A closer look at House Bill 2, lawsuit

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Lambda Legal, the American Civil Liberties Union, ACLU of North Carolina and Equality North Carolina filed a lawsuit in federal court today calling HB2 unconstitutional. A UNCG student is one of the plaintiffs involved, as well as a UNC Chapel Hill employee.

A UNCG student is one of the plaintiffs involved, as well as a UNC-Chapel Hill employee.

Read the full lawsuit: http://acluofnc.org/files/Lawsuits/Carcano_v__McCrory_Complaint.pdf
House Bill 2: http://www.ncleg.net/Sessions/2015E2/Bills/House/PDF/H2v1.pdf

Elon Law Associate Professor Enrique Armijo says HB2 is not just about bathrooms.

“What the state has done here is written a statewide anti-discrimination law, excluded sexual orientation from that law and said that any anti-discrimination law in N.C. must match that law. And therefore no locality in the state can protect people in the state from discrimination on the basis of sexual orientation,” he explained.

Armijo said he does not believe the law would hold up in federal court. “This law takes peoples rights away to petition their local governments. In that sense, the Supreme Court has said this kind of state action is clearly unconstitutional under the equal protection clause.”

He pointed to a similar Colorado case from 1996. “In Romer vs. Evans, Colorado tried to amend its constitution to do much the same thing to prevent cities in Colorado from protecting people who are gay and lesbian from discrimination; the Supreme Court said states can not exercise their power to take away the rights of discriminated against groups to seek protection from discrimination from the cities in which they live.”

Opponents are also raising concerns that the law has other wide-sweeping concerns. One is that employees who believe they were fired because of discrimination would not be able to take their case to state court. It would have to go to federal court, which could be a longer and more expensive process.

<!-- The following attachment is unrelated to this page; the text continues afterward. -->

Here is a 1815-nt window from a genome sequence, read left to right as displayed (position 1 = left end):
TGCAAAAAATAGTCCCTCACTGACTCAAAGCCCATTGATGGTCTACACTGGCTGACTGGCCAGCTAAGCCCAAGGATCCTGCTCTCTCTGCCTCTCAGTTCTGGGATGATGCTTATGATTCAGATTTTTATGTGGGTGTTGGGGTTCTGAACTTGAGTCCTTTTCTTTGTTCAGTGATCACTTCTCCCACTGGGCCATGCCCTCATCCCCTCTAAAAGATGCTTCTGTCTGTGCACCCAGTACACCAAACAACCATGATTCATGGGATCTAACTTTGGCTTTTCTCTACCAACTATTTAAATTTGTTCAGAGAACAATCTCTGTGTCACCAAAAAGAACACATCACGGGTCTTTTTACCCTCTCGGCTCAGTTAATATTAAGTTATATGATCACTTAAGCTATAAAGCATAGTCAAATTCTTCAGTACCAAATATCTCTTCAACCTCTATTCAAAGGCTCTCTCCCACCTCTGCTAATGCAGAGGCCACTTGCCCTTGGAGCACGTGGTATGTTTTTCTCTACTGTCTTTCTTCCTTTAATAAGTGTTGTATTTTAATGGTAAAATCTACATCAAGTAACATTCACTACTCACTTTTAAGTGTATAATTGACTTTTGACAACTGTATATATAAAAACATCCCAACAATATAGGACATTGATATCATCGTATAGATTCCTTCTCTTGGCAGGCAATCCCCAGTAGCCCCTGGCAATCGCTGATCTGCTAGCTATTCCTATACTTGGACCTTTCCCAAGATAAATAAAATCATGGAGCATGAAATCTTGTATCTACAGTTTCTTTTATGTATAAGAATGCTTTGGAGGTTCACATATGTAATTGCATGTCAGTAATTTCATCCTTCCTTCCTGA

In addition, questions were raised about how the law would affect local ordinances that aim to increase the living wage by implementing minimum wages above the state’s.

Governor Pat McCrory released a “Myths and Facts Sheet” about HB2.

In part, he said this bill does not affect companies in North Carolina despite recent statewide and national outcry. “For instance, if a privately-owned sporting facility wants to allow attendees of sporting events to use the restroom of their choice, or install unisex bathrooms, they can. The law neither requires nor prohibits them from doing so.”

McCrory’s office issued the following statement on the ACLU’s lawsuit on HB2:

“The governor respects the right of any legal challenges; however, he does not respect the continued distortion of the facts by the groups challenging this law and by many members of the state and national media,” said Graham Wilson, the governor’s press secretary.

“To counter a coordinated national effort to mislead the public, intimidate our business community and slander our great state, the governor will continue to set the record straight on a common sense resolution to local government overreach that imposed new regulations on businesses that intruded into the personal lives of our citizens. The non-discrimination policies in place today in cities like Raleigh, Greensboro and Asheville and in every business in North Carolina are the same as they were last month and last year.

“Where was this coordinated outrage and media attention when the original bathroom ordinance was defeated in Charlotte just last year?

“The governor looks forward to cheering for the UNC Tar Heels in the NCAA Final Four being played in Houston, a city that defeated a similar bathroom ordinance referendum last year with over 61% of the vote.”

Senate Leader Phil Berger and House Speaker Tim Moore issued a joint statement Monday in response to the lawsuit:

“While they’ve accused the state of disrespecting local control, the irony is far-left groups like the national ACLU, their out-of-state lawyers and Attorney General Roy Cooper want to use North Carolina as a pawn in their extreme agenda to force women and young girls to welcome grown men into their bathrooms and locker rooms nationwide.

“This lawsuit takes this debate out of the hands of voters and instead attempts to argue with a straight face that there is a previously undiscovered ‘right’ in the U.S. Constitution for men to use women's bathrooms and locker rooms – but we are confident the court will find the General Assembly acted properly in accordance with existing state and federal law."